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Community Outreach, Research, Science & Technology

LSU Archaeologists Promote Protection of Ancient Maya Sites in Belize

03/22/2012 08:08 AM

BATON ROUGE – LSU archaeologists are promoting protection of the only known ancient Maya sites with wooden architecture by involving the nearby communities in archaeological tourism. With a site preservation grant from the Archaeological Institute of America, or AIA, Heather McKillop, the Doris Z. Stone Professor of Latin American Studies in LSU’s Department of Geography & Anthropology, along with doctoral candidate Cory Sills, are raising awareness of sites in Paynes Creek National Park, Belize, by opening two exhibits, hosting workshops and talks.

The remarkable preservation of the Paynes Creek sites was due to sea-level rise that submerged wooden buildings below the seafloor. The Paynes Creek sites provide a unique record of the wooden structures that likely dominated ancient cities as in modern villages of indigenous Maya.

The AIA Underwater Maya program initiated with an exhibit at in Punta Gorda on March 15, with a second exhibit opening at the Ranger Station in Paynes Creek National Park on March 16.  The exhibits include replicas of artifacts recovered by McKillop’s ongoing archaeological research at the underwater sites in the park.   

“This project will have a tremendous impact on the local population where many descendants of the ancient Maya reside today and on visitors who come to the area,” said Maya archaeologist and AIA Director of Programs Ben Thomas. “It will be great for people to see the wooden artifacts created by the ancestors of the local inhabitants—raising awareness is critical for the protection of the site.”

The program includes workshops for tour guides who may incorporate archaeology into their marine tours for fishing, snorkeling and bird watching.  The Toledo Tour Guide Association said “the workshops and exhibits will put tourism dollars into our communities in Toledo.”

A workshop for craft workers will provide designs from underwater Maya artifacts to include in their crafts. Sills will promote awareness of the ancient Maya by giving talks at local schools, and the archaeologists have already given several interviews with local Belize media outlets.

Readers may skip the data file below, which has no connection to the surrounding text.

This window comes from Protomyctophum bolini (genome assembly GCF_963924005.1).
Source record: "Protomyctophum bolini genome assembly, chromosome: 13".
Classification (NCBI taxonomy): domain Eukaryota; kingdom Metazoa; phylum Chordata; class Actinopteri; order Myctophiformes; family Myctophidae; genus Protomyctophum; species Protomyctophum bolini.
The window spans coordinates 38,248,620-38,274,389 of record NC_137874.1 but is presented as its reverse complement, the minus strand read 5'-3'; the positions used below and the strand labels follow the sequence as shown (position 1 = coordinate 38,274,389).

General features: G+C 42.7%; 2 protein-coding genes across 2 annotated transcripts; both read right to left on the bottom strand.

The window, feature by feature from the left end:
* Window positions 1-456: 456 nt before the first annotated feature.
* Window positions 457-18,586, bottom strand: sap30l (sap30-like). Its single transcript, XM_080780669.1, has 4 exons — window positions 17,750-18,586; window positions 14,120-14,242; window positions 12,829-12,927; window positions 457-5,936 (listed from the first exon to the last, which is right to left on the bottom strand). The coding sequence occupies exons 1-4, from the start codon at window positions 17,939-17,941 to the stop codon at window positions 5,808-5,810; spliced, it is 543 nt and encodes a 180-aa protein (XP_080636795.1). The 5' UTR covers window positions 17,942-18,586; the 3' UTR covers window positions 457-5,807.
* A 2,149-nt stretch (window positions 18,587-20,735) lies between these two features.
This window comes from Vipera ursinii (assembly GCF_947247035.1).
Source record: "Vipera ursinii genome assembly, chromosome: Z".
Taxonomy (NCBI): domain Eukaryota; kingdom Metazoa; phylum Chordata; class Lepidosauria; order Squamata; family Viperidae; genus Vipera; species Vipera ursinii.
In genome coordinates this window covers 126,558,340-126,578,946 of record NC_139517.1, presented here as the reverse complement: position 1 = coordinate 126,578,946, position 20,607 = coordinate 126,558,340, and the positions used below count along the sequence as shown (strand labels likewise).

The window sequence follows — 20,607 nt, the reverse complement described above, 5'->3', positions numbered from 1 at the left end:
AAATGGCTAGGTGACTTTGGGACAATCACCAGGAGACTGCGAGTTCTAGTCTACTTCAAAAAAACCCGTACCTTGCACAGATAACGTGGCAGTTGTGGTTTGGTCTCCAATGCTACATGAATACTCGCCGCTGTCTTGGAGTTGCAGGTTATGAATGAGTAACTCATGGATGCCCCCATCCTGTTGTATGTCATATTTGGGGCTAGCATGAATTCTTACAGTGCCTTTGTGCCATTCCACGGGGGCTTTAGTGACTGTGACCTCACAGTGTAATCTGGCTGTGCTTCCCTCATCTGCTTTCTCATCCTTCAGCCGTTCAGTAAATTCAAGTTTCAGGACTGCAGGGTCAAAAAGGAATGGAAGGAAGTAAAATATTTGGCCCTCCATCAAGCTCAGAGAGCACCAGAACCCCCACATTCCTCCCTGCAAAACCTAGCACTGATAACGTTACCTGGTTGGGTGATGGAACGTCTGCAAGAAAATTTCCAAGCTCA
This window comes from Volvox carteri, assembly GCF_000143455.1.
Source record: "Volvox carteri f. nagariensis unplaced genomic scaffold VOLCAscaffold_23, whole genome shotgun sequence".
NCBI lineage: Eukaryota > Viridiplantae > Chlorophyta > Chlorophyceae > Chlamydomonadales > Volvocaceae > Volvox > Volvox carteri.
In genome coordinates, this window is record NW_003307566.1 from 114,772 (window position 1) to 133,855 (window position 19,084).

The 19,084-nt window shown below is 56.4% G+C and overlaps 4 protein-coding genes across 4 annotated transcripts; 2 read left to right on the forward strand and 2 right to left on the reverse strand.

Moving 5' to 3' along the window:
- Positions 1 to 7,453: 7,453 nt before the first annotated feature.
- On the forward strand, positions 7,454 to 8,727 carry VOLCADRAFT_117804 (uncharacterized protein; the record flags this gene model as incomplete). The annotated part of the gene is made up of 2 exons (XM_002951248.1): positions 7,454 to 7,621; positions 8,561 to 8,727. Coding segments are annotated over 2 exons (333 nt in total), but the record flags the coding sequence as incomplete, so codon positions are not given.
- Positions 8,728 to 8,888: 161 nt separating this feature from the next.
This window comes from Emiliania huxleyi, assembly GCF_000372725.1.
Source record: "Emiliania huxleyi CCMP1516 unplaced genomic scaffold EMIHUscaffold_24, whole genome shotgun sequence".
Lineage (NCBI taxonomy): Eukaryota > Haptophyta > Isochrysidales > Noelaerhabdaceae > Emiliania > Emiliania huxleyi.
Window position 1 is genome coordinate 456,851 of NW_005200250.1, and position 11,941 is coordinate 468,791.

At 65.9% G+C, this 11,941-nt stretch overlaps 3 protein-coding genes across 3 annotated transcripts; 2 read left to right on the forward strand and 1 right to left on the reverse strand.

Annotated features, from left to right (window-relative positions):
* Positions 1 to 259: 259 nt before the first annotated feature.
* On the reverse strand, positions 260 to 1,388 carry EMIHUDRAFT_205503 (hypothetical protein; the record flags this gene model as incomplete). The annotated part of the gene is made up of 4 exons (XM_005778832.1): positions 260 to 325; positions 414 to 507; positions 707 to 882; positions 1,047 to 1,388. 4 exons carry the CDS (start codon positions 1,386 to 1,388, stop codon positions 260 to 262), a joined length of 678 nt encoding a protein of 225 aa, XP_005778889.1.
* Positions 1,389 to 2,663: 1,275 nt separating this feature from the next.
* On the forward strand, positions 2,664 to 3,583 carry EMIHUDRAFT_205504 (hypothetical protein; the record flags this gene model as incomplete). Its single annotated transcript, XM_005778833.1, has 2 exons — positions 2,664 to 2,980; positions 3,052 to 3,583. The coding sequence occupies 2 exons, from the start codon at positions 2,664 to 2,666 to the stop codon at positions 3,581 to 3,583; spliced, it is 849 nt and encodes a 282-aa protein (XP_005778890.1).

“The success of the underwater Maya archaeological tourism project depends on the interest and input of the local communities to maintain and develop in ways that work for them,” said McKillop. “People around the world know about the underwater Maya sites in southern Belize, so we are excited to be able to give something back to the people in the local communities so they can incorporate our archaeological research into sustainable archaeological tourism.”  

McKillop has carried out archaeological field research in the coastal waters off Belize since 1979, but has focused on the underwater Maya in Paynes Creek since the discovery of the wooden architecture in 2004. Together with LSU colleagues Harry Roberts, Boyd Professor in the School of the Coast & Environment, and adjunct Karen McKee, as well as colleagues from the University of Auburn at Montgomery, she has ongoing funding for field research from the National Science Foundation  grant “Ancient Maya Wooden Architecture and the Salt Industry.”

McKillop is coordinating the project with the Belize government Institute of Archaeology, along with the Toledo Institute for Development and Environment, or TIDE, which co-manages the Paynes Creek National Park with the government.  

“Having the exhibit at the Paynes Creek Ranger Station is an important step in further developing sustainable tourism,” said TIDE Executive Director Celia Mahung. “TIDE is excited to be part of this initiative and we look forward to continuing to work closely with McKillop and her team.”

The Toledo Tour Guide Association, Toledo Belize Tourism Industry Association and other NGOs involved in education and tourism also are participating in the project.

For further information about the Underwater Maya AIA Site Preservation Grant, along with a video showing McKillop lecturing at one of the underwater sites, see For further information about the archaeology in the park, see

LSU Research Communications